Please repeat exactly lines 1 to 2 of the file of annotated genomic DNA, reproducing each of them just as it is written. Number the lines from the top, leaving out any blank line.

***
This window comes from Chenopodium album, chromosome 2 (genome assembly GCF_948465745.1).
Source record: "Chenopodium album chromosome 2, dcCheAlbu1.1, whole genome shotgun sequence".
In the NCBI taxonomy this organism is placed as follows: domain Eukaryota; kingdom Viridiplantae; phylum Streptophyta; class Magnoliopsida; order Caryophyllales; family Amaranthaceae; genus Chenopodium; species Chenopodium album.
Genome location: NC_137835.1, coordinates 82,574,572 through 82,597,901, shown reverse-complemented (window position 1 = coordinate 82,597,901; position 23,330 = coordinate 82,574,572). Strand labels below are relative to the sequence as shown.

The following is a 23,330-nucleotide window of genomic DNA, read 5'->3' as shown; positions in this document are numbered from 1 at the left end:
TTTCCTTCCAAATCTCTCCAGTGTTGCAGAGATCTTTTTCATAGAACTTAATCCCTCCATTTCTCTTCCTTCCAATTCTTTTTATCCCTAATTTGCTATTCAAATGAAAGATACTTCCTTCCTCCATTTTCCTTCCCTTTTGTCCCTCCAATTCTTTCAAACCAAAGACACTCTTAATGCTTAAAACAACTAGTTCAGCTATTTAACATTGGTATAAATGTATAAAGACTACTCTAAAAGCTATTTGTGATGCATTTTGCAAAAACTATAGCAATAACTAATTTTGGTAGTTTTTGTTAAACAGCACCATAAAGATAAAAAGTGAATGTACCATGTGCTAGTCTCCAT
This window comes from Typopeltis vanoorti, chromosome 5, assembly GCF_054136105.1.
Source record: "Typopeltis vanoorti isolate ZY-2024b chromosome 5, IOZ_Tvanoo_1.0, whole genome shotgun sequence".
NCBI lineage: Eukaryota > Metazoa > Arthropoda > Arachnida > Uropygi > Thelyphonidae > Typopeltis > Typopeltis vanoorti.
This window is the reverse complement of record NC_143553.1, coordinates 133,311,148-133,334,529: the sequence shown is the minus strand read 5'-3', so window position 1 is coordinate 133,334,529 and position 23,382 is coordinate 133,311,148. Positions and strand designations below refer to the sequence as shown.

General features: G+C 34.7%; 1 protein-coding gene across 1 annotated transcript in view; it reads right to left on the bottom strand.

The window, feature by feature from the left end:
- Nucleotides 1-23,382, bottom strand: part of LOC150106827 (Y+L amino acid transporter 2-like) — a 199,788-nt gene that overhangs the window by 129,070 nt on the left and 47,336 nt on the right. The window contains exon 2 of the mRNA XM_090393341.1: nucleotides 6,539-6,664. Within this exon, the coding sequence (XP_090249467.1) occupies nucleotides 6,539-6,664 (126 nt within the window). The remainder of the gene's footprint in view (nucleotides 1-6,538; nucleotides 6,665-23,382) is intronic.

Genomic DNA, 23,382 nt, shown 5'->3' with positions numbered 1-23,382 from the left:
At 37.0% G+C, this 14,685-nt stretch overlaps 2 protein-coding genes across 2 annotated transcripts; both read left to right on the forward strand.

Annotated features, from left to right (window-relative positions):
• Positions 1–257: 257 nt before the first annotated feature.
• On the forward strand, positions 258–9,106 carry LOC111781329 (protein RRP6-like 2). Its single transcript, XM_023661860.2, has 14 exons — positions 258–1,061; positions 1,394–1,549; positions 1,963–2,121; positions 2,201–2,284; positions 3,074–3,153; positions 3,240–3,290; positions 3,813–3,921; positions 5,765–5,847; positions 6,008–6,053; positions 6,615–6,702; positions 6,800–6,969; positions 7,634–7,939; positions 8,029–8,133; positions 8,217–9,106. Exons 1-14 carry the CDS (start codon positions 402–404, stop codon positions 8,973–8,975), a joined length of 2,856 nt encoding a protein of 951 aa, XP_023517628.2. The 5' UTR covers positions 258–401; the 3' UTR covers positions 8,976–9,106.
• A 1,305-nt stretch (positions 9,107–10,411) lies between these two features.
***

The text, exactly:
This window comes from Chenopodium album, chromosome 2 (genome assembly GCF_948465745.1).
Source record: "Chenopodium album chromosome 2, dcCheAlbu1.1, whole genome shotgun sequence".